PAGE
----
Wedding Bells Ring Onstage at Mt. Thelonious' Recent Schlafly Tap Room Show



Staring at a spot on the floor, a slight young guy in a wool knit cap picked out an ascending line on his acoustic guitar. A few bars later, the violinist came in. Her long sweater swirled around her as she plucked the strings, the two parts bouncing off one another. A third musician, wearing several jackets and a grumpy expression, pulled low notes out of his blond standup bass.

As the guitarist approached the mic to sing, a high-pitched whine shrieked over his voice. Feedback.

The guitarist was Ian Lubar, the violinist Alyssa Avery and the bassist Mark Wallace. Together, they're Mt. Thelonious, and their show on Friday, November 21, at the Schlafly Tap Room was both their first and last in St. Louis for the month.

The trio is pretty young, just a few years out of college, and working to cultivate a larger following aided by a string of recent tours to each of the country's coasts.

"We're trying to get out as much as possible, you know, without living in the poorhouse," said Lubar.

The three of them are talented musicians, but they're in that awkward phase between garage-band status and having "made it." That means sometimes having to deal with the weird and the unfortunate, like the phantom whine that kept howling in the mix.

"Welcome to our avant-garde set," Lubar joked into the mic.

An hour or so earlier, the band's members stood out in front of the bar, reflecting on all that's happened since they released their first demo two years ago. It was a cold and rainy night, and aside from the driving rockabilly of the Bible Belt Sinners bleeding out onto the street, Locust Street was quiet.

They talked about meeting at Webster University, where they studied jazz performance (thus the reference to the eccentric pianist and composer Thelonious Monk). The music the group plays now has a similar aesthetic to jazz, according to Avery: "It's very responsive, it's very much in the moment," and heavily based on improv.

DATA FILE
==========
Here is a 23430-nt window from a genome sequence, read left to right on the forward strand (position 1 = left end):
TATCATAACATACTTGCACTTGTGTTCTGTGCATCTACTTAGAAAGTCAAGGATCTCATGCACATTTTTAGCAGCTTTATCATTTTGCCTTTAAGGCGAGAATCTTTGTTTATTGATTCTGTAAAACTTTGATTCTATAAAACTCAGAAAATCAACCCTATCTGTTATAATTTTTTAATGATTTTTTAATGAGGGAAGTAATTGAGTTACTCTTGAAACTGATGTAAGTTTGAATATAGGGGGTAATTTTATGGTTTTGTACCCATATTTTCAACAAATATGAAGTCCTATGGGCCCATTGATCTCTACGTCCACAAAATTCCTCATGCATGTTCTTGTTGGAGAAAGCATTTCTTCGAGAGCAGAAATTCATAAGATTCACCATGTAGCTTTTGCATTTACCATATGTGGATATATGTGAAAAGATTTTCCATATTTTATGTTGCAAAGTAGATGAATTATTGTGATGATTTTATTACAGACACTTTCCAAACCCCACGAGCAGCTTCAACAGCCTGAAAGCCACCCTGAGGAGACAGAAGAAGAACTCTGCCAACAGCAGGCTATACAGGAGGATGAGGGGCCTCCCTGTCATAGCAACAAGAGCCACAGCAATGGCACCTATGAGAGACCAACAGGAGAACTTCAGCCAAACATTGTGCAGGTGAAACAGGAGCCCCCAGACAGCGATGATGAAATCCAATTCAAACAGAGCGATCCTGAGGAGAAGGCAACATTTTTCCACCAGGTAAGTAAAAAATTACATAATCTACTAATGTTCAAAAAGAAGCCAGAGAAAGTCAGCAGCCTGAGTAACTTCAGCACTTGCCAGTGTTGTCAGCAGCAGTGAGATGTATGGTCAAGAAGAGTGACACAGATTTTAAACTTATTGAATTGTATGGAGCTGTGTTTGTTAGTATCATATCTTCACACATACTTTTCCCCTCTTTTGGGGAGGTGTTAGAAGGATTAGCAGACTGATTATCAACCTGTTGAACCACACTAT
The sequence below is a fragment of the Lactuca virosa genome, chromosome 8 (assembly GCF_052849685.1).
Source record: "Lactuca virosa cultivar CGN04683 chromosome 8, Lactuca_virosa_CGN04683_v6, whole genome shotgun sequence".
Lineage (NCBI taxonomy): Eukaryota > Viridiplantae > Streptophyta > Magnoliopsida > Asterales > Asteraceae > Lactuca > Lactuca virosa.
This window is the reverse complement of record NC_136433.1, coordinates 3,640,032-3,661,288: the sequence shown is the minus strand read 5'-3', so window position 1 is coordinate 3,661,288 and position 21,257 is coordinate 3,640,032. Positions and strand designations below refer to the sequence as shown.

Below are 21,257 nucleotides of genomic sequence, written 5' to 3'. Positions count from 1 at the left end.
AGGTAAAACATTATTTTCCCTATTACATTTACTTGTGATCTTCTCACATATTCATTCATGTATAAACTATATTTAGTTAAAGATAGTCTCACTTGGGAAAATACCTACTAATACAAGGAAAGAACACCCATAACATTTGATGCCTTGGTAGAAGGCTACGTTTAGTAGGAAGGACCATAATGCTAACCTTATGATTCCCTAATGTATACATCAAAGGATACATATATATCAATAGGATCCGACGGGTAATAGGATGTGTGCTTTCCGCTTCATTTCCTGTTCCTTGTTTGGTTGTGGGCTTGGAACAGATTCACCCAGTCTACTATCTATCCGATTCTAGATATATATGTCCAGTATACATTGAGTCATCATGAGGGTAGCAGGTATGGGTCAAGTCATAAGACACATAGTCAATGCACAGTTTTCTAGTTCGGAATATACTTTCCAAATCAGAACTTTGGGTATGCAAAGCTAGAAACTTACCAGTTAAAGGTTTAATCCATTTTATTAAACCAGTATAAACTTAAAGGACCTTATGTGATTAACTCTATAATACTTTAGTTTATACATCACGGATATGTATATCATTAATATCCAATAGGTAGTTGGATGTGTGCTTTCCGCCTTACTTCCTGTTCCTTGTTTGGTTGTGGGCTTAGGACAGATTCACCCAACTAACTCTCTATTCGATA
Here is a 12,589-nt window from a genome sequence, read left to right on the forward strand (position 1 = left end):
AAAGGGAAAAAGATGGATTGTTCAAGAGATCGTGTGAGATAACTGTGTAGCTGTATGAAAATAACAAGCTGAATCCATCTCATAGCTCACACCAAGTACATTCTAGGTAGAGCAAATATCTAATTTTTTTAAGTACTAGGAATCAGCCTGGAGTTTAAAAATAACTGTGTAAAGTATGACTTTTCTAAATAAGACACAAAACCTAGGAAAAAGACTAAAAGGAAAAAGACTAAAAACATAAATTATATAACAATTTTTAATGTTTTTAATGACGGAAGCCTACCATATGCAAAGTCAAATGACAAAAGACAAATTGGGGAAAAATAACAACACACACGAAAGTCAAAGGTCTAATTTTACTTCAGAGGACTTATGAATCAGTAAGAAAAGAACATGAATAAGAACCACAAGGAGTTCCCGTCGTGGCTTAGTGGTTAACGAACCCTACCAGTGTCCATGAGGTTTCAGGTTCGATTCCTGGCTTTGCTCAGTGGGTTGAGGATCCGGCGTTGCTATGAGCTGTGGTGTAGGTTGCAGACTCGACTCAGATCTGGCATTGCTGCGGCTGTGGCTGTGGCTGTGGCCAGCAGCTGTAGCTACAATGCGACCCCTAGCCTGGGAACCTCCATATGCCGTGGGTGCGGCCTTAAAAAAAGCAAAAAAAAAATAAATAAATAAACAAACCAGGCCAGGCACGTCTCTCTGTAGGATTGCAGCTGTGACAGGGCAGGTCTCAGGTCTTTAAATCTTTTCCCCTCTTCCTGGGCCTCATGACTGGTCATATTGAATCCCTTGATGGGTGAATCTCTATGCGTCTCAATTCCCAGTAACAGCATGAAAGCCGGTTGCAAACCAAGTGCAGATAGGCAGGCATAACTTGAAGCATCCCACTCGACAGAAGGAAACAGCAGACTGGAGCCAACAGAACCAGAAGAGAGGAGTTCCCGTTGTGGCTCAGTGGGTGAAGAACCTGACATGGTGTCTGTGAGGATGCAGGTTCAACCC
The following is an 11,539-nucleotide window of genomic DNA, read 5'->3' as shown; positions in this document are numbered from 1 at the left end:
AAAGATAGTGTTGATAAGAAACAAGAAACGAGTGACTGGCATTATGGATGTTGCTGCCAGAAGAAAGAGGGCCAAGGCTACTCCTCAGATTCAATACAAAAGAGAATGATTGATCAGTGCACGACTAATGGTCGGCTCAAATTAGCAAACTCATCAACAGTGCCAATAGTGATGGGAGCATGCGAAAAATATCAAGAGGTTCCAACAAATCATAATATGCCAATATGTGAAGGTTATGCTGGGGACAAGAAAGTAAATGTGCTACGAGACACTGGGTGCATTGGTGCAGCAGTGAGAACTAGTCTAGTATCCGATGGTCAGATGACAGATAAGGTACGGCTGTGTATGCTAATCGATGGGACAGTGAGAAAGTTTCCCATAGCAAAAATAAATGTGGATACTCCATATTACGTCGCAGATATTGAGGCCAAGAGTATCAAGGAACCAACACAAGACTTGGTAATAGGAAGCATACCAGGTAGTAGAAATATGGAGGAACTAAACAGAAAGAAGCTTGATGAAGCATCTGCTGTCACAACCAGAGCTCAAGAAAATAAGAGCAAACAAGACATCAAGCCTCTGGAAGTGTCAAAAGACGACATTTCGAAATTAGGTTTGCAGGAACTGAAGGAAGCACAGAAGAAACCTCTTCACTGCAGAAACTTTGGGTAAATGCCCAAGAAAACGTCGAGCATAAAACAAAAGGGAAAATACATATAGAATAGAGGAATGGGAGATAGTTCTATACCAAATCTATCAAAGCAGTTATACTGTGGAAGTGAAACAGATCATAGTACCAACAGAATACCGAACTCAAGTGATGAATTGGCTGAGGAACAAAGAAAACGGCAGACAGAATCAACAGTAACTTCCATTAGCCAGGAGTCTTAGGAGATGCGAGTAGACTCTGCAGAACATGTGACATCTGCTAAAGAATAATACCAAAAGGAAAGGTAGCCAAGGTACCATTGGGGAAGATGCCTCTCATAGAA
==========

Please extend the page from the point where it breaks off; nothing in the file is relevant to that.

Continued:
Mt. Thelonious is adamant about not being a jazz band, however, even though Wallace said the group is frequently mischaracterized that way. "We'll pop into a town, and people will show up, and obviously we're not playing jazz," he said with a look of exasperation, "and they get disappointed and leave."

The band's interweaving of various musical textures makes for a cool sound, but it's also tough to categorize. That might explain how they ended up on a bill with a harder-rocking band like BBS.

Mt. Thelonious' music gets compared to everything from Andrew Bird to Mumford & Sons to the Grateful Dead, although that last one mostly comes from old mountain hippies.

"Nationally, on our tours, we generally get put up by hippies," Wallace said.

"Yeah," Lubar added, "they've been great to us."

At any rate, the band's members say they're not that worried about categorizing themselves. And as the show progressed, Mt. Thelonious worked in influences of folk, blues, and even something like gypsy-jazz. Though there weren't any hippies there, there was a decent-size crowd that night, with a mix of age groups. Lots of family and friends, it seemed, milling around with pints in hand.

Continue to page two for a surprise onstage engagement.

Finally, after a few songs, the sound issues were resolved, letting the musicians settle into their set. Avery bowed a soulful solo on the band's cover of "In the Pines," and all three showed off their chops on "Time," an original that sounded like mutated bluegrass.

Late in the night, the band broke into a rollicking, folkified version of "Sympathy for the Devil." The audience crowded up to the stage, whooping and hollering. Wallace glared down as they stomped their feet and bounced along to his bass line. Lubar was practically shouting into the mic: "Pleased to meet you, hope you guessed my name!"

Then, the group invited Jeremy Shanas to the stage, a friend of the band and a talented musician in his own right. Shanas, a big bearded guy with Ginsberg glasses (the words of some guy in the audience), led them through a few more traditional folk songs he'd written.

Shanas then asked his girlfriend, Elizabeth, to come up near the stage so he could sing something he'd written for her. She stood up front, and the musicians kicked off a cutesy love song. An awful lot of cameras appeared.

The band fell to the background for the final verse, which ended with Shanas asking her to "please say those words: I do, I do, I do." He set down the guitar, and produced a ring.

The ensuing commotion around the happy couple upstaged the last few songs, as the band quietly finished the set. But its members didn't seem to mind too much. It had, overall, been a good night. Even Wallace smiled.


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